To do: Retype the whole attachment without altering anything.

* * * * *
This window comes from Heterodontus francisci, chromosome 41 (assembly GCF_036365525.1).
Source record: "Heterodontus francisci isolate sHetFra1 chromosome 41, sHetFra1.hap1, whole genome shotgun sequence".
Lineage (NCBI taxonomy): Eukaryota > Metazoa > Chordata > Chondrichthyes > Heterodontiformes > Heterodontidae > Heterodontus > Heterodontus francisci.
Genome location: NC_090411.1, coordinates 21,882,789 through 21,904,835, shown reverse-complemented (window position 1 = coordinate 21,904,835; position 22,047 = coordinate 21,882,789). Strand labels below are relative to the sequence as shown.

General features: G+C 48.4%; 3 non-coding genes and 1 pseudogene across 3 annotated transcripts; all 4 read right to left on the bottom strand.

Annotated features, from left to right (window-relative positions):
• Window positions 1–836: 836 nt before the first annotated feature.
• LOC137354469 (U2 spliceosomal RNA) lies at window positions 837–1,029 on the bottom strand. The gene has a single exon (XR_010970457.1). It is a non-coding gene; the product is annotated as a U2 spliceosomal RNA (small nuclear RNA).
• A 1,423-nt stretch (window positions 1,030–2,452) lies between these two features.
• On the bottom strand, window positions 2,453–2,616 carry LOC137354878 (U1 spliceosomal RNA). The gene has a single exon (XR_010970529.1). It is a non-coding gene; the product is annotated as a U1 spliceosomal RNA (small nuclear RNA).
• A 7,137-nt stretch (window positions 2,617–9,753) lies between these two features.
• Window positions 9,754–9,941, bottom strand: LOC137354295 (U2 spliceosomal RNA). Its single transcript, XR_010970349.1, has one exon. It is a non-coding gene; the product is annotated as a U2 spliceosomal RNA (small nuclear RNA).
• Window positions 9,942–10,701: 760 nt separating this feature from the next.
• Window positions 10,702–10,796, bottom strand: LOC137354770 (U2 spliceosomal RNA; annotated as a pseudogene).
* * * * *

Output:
This window comes from Heterodontus francisci, chromosome 41 (assembly GCF_036365525.1).
Source record: "Heterodontus francisci isolate sHetFra1 chromosome 41, sHetFra1.hap1, whole genome shotgun sequence".
Lineage (NCBI taxonomy): Eukaryota > Metazoa > Chordata > Chondrichthyes > Heterodontiformes > Heterodontidae > Heterodontus > Heterodontus francisci.
Genome location: NC_090411.1, coordinates 21,882,789 through 21,904,835, shown reverse-complemented (window position 1 = coordinate 21,904,835; position 22,047 = coordinate 21,882,789). Strand labels below are relative to the sequence as shown.

General features: G+C 48.4%; 3 non-coding genes and 1 pseudogene across 3 annotated transcripts; all 4 read right to left on the bottom strand.

Annotated features, from left to right (window-relative positions):
• Window positions 1–836: 836 nt before the first annotated feature.
• LOC137354469 (U2 spliceosomal RNA) lies at window positions 837–1,029 on the bottom strand. The gene has a single exon (XR_010970457.1). It is a non-coding gene; the product is annotated as a U2 spliceosomal RNA (small nuclear RNA).
• A 1,423-nt stretch (window positions 1,030–2,452) lies between these two features.
• On the bottom strand, window positions 2,453–2,616 carry LOC137354878 (U1 spliceosomal RNA). The gene has a single exon (XR_010970529.1). It is a non-coding gene; the product is annotated as a U1 spliceosomal RNA (small nuclear RNA).
• A 7,137-nt stretch (window positions 2,617–9,753) lies between these two features.
• Window positions 9,754–9,941, bottom strand: LOC137354295 (U2 spliceosomal RNA). Its single transcript, XR_010970349.1, has one exon. It is a non-coding gene; the product is annotated as a U2 spliceosomal RNA (small nuclear RNA).
• Window positions 9,942–10,701: 760 nt separating this feature from the next.
• Window positions 10,702–10,796, bottom strand: LOC137354770 (U2 spliceosomal RNA; annotated as a pseudogene).